Nothing beats a day of fun in the sun, but when you’re out with your baby or toddler, it’s essential to stay safe. Here’s how to deal with baby sunburn, plus other potential heat-related problems to watch for.
If your baby gets a sunburn, bring her in out of the sun immediately. Give her a cool bath or apply cool compresses, advises Children’s Hospital of Boston. “Apply a thick moisturizer or fragrance-free cream,” suggests Robin Gehris, MD, chief of pediatric dermatology at the Children’s Hospital of Pittsburgh. If the skin is blistering, take your child to the doctor, says Gehris, adding that your doctor may prescribe an antibiotic or a topical steroid to calm the skin’s inflammation.
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If your child looks pale and is sweating profusely, feels faint or dizzy, has muscle cramps and a rapid pulse, she may be suffering from heat exhaustion. Bring her into a cool or air-conditioned space immediately, give her water or a sports drink, and call your doctor, says the AAP.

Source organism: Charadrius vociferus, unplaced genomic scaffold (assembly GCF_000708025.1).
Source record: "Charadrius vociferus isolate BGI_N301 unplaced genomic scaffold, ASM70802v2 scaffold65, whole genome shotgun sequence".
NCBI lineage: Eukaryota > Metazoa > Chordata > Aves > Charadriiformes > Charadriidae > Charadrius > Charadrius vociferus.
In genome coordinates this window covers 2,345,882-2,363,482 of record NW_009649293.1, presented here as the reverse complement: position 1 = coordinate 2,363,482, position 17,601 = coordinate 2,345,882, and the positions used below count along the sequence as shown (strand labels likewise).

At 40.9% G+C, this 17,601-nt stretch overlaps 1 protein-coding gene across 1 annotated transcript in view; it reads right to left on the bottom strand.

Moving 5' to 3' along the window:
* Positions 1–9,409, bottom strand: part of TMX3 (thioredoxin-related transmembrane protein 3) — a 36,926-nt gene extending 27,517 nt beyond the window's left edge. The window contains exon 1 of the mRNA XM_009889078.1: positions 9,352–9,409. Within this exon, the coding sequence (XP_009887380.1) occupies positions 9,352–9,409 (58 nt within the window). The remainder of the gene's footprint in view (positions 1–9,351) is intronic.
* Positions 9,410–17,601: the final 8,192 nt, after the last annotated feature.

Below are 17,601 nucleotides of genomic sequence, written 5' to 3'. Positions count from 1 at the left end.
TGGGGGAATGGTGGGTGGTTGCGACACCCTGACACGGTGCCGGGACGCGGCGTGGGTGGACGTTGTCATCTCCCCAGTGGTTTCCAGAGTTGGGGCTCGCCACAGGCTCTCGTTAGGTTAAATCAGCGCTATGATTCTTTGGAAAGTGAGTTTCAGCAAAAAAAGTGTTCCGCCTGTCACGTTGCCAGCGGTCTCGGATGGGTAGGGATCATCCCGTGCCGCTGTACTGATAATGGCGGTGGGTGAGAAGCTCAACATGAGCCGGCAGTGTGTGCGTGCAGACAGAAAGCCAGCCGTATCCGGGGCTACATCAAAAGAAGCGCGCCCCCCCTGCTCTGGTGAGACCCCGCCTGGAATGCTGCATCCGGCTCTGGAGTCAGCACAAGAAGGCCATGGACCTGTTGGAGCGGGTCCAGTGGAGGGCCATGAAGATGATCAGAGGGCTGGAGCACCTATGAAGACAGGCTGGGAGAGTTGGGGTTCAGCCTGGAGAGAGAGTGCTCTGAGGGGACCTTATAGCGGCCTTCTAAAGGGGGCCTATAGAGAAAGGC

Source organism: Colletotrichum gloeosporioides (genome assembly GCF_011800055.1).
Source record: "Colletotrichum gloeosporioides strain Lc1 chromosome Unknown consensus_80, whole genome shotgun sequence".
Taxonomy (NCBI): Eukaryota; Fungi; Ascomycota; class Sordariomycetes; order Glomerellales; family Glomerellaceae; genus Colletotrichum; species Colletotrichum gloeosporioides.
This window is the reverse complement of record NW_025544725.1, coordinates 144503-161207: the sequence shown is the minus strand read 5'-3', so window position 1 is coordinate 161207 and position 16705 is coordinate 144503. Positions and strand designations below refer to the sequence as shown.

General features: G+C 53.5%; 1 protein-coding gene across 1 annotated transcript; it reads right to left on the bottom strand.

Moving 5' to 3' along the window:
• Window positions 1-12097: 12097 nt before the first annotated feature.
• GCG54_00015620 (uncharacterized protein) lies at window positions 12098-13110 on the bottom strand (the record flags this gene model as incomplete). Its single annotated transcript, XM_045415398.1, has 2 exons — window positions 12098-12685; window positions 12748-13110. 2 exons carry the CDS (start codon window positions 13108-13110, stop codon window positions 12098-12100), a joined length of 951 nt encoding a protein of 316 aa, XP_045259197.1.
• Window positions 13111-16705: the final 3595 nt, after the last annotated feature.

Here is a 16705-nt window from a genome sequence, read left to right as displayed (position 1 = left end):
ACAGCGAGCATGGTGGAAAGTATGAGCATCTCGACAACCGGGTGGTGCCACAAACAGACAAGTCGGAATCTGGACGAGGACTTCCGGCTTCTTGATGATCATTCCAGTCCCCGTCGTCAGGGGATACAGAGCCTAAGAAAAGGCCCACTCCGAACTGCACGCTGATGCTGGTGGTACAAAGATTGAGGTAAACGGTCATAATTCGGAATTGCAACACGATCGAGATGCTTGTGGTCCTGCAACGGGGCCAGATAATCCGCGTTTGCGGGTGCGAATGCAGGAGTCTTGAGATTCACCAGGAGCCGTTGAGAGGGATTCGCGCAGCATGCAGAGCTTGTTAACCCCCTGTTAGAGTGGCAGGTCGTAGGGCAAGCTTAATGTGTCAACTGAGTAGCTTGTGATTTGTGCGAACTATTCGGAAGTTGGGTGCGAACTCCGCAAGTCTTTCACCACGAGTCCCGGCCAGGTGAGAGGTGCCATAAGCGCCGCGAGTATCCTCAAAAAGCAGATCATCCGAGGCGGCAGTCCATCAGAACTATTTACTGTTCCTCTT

A severe medical emergency, heatstroke can be life-threatening. If your child’s skin is hot, red and dry, or she is hyperventilating, has a rapid pulse or is vomiting or is unconscious, call 911 and get her to a cool, shady area immediately. Remove her clothing and try to cool her down with a washcloth rinsed in cold water until help arrives.
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